This character is the form of a crack deliberately added on a tortoise plastron or animal bone in order to divine before the tortoise plastron and bone characters are inscribed. The backside of the tortoise plastrons or animal bones being the divination material is dug and made flat, creating a hole to which an iron stick is applied. The character form shows the figure of the crack appearing on the opposite side.
Among the variant forms of 卜, this form is regarded as lucky or auspicious. The traditional name of the vertical line is 千里 ‘senri: thousand Ri (1 Ri is 3.9 km)’ and the horizontal line is called 坼 ‘taku: split, crack.’ When the ‘taku’ line is crooked halfway, it gets the meaning of ill (bad) luck. 卜 also is one of the characters indicating that the luck – bad luck alternative is a central way of thinking in Oriental culture. Among the animal bones the shoulder blades of oxen, the horns and skulls of deer, the rips and others of female rhinoceroses and the skulls of prisoners of war were used. Regarding tortoise plastrons there are two, the belly plate and the carapace; 甲, the character of the belly shell or plastron shows the flat, square belly plate, the plastron. As the back shell or carapace was seldom inscribed, this can rarely be seen. As the back shell is round and very hard, it is quite difficult to dig a hole in it for producing a divination crack.
As in ‘Western’ Kanji research not the correct ‘tortoise plastron and bone writing,’ but generalized wording like ‘tortoise shell or carapace’ not naming the plastron is used for the translation of 甲骨文 ‘Kōkotsubun,’ the original form or correct image usually is not conveyed clearly. One reason for this is that the character 甲 which originally shows the tortoise plastron is mainly used in compounds like 甲羅 ‘Kōra: tortoise shell’ and 亀甲 ‘Kikkō: tortoise shell, carapace.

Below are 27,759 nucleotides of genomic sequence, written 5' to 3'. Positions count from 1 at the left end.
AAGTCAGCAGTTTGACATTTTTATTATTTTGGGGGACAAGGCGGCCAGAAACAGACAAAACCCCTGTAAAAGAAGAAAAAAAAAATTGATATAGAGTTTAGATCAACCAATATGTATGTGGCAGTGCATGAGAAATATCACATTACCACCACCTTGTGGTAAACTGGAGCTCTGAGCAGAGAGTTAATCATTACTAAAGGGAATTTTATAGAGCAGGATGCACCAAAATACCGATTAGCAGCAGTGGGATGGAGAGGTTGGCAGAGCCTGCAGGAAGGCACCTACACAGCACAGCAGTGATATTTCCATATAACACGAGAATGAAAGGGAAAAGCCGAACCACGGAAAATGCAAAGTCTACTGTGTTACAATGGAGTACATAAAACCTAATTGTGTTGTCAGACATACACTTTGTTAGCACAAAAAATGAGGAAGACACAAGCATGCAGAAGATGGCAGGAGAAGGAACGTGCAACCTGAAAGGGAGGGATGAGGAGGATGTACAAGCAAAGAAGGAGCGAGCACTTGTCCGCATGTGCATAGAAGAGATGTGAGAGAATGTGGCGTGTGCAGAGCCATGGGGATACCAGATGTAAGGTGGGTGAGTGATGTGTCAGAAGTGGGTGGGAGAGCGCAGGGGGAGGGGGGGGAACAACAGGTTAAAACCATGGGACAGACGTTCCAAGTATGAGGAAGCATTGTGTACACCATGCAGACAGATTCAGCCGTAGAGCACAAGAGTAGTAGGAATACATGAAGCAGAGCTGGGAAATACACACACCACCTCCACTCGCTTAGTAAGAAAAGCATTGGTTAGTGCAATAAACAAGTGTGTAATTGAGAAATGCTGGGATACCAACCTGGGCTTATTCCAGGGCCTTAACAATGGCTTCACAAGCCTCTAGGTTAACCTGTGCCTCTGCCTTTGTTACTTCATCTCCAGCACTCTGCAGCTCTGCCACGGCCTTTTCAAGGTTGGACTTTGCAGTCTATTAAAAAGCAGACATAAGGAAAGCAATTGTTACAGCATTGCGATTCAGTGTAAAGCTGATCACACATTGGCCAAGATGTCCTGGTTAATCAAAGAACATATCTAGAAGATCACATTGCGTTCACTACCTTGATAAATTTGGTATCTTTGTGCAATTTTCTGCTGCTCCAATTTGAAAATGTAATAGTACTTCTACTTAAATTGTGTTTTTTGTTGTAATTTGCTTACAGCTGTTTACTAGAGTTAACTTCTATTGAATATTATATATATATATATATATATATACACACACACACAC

The upper part of this character now is 折 (‘oru: to break off, to bend’), in the previous character forms, however, it is considerably different. 斥 is the form of an ax, 扌, however, in this case, does not mean a hand. That the ax is used with the hands is common sense and does not have to be mentioned in full detail. Here, it shows the object being made with the ax.
Like at the Itsukushima Shrine on Miyajima, there are so called god ladders to be used by the Kami (gods) when ascending to and ascending from heaven. It is a wooden ladder as one often finds at sacred places in China. The扌 of the upper part of 哲 is a god ladder and shows the making of a gods ladder with an ax. As the 口 of the lower part is a vessel for putting in ‘norito’ prayer writings, this character represents the heart and mental state when welcoming the gods. Therefore, since antiquity it had the meanings ‘akiraka: clear’ and ‘kenmei: wise.’ This adjective was also often used for kings. There also is the character form with 心 ‘heart’ instead of the 口 ‘norito’ prayer vessel which in a representative ancient dictionary is defined as having the meaning of “It is 敬 ‘Kei: reverence’.” The Zhu Xi school (in Japan ‘Shushigaku’) which exerted profound influence on East Asian thought for hundreds of years and became the political thought and philosophy of the Japanese Tokugawa government from the 17th to the 19th century had made 敬 the guiding principle. The meaning of this character 敬 thus is defined as identical with this previous character form of 悊.